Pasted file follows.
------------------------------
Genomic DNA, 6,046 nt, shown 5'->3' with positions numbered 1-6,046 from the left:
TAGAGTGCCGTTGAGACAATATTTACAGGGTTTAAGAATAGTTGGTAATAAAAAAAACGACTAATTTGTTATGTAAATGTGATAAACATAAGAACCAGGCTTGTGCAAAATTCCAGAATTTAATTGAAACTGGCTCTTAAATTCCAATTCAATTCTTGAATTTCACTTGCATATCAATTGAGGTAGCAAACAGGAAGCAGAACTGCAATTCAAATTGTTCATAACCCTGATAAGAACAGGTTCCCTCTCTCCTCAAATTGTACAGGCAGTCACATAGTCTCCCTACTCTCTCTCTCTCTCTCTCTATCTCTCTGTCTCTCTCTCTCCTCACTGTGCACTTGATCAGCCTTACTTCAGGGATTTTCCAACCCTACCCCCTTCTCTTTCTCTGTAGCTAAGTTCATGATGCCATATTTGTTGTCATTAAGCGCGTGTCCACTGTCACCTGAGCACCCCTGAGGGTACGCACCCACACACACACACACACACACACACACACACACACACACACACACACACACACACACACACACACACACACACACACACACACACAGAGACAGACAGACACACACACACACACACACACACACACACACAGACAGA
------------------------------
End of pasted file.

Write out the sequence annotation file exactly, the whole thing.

Genomic DNA, 6,046 nt, shown 5'->3' with positions numbered 1-6,046 from the left:
TAGAGTGCCGTTGAGACAATATTTACAGGGTTTAAGAATAGTTGGTAATAAAAAAAACGACTAATTTGTTATGTAAATGTGATAAACATAAGAACCAGGCTTGTGCAAAATTCCAGAATTTAATTGAAACTGGCTCTTAAATTCCAATTCAATTCTTGAATTTCACTTGCATATCAATTGAGGTAGCAAACAGGAAGCAGAACTGCAATTCAAATTGTTCATAACCCTGATAAGAACAGGTTCCCTCTCTCCTCAAATTGTACAGGCAGTCACATAGTCTCCCTACTCTCTCTCTCTCTCTCTCTATCTCTCTGTCTCTCTCTCTCCTCACTGTGCACTTGATCAGCCTTACTTCAGGGATTTTCCAACCCTACCCCCTTCTCTTTCTCTGTAGCTAAGTTCATGATGCCATATTTGTTGTCATTAAGCGCGTGTCCACTGTCACCTGAGCACCCCTGAGGGTACGCACCCACACACACACACACACACACACACACACACACACACACACACACACACACACACACACACACACACACACACACACACACACACAGAGACAGACAGACACACACACACACACACACACACACACACACAGACAGA